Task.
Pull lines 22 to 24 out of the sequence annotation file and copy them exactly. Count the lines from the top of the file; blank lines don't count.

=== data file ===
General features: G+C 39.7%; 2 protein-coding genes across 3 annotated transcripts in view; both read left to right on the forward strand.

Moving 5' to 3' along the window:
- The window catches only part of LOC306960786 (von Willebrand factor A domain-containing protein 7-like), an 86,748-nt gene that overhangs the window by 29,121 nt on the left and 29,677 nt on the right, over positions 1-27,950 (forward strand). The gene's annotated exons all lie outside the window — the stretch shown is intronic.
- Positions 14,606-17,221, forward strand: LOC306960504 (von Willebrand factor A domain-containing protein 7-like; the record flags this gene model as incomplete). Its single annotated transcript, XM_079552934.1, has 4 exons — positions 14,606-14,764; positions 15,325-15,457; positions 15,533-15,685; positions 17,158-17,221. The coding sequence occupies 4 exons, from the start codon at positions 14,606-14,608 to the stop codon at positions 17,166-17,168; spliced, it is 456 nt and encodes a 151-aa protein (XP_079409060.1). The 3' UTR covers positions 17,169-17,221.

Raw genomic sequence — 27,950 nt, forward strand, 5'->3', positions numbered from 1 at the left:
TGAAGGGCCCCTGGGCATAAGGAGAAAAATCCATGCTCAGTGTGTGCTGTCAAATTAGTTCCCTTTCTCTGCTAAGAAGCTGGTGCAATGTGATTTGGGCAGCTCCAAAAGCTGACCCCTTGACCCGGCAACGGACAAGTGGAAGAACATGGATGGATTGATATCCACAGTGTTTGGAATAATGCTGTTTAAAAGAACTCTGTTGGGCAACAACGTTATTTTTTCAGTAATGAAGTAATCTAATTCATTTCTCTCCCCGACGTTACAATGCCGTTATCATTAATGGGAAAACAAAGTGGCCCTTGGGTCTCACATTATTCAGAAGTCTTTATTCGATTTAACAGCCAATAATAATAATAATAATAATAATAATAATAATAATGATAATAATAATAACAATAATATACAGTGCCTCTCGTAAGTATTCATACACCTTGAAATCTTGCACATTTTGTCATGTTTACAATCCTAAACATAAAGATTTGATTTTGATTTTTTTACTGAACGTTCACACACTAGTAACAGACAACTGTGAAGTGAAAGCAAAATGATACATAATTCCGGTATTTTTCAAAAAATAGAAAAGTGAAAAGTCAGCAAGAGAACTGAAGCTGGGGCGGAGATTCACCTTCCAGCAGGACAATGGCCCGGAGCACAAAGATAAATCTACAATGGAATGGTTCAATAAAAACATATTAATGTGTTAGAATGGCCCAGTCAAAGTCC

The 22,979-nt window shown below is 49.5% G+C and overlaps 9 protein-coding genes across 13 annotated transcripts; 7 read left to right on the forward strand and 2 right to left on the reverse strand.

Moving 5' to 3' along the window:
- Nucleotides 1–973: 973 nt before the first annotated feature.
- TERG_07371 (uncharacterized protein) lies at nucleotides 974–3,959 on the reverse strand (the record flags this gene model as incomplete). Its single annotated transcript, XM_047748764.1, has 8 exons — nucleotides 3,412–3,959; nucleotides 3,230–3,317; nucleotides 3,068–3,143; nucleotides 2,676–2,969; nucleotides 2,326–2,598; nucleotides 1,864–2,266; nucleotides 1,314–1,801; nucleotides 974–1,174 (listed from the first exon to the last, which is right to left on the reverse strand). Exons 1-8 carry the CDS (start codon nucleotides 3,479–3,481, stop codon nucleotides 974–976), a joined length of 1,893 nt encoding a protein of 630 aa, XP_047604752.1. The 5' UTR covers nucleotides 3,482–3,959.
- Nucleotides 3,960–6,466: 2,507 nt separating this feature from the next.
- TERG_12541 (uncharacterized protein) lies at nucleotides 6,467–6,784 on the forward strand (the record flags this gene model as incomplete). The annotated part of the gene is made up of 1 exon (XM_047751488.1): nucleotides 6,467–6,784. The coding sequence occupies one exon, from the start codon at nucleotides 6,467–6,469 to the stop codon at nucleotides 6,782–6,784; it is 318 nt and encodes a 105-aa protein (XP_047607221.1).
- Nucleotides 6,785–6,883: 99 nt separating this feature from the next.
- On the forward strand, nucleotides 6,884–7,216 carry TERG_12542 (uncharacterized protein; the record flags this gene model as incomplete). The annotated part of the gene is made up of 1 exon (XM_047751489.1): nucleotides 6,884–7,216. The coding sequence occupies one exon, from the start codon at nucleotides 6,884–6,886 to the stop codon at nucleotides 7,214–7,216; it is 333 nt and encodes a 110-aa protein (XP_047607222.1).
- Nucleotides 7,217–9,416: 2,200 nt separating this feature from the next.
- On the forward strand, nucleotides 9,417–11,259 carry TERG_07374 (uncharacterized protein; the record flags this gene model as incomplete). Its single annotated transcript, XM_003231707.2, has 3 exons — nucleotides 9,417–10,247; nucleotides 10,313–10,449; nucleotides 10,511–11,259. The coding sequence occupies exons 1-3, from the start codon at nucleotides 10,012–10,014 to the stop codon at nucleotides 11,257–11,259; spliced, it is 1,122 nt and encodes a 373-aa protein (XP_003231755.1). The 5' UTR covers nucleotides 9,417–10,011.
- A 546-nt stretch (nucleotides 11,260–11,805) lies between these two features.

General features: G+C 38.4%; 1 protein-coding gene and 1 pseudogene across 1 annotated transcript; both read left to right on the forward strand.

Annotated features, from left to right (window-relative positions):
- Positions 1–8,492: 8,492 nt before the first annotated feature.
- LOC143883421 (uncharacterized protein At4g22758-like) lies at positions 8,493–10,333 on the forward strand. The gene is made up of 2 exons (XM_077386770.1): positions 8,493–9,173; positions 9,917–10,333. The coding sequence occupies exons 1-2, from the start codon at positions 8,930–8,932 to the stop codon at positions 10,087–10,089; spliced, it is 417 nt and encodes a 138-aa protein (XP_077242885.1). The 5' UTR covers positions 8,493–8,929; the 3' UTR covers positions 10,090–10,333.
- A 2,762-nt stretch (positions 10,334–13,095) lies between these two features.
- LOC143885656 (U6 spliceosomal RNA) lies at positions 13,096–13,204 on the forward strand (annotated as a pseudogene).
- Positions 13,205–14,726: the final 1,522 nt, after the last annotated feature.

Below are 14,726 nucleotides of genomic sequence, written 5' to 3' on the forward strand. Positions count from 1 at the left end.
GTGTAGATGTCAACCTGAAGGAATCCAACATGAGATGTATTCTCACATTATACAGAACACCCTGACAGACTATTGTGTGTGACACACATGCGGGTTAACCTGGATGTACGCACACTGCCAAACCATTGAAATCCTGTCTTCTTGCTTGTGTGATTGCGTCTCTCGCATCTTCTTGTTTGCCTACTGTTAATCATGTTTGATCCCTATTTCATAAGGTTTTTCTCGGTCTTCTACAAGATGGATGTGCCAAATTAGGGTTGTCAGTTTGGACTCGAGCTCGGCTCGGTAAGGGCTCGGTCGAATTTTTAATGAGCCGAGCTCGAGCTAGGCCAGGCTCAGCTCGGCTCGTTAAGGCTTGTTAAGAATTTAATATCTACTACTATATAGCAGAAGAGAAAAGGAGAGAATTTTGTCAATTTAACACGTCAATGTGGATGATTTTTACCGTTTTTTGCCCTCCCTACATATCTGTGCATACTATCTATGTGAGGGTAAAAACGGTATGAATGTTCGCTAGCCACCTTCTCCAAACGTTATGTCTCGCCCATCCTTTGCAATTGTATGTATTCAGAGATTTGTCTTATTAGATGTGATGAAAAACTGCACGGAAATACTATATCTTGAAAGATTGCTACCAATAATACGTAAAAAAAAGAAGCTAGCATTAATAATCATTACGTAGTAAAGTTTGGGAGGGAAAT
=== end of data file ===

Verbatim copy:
- A 2,762-nt stretch (positions 10,334–13,095) lies between these two features.
- LOC143885656 (U6 spliceosomal RNA) lies at positions 13,096–13,204 on the forward strand (annotated as a pseudogene).
- Positions 13,205–14,726: the final 1,522 nt, after the last annotated feature.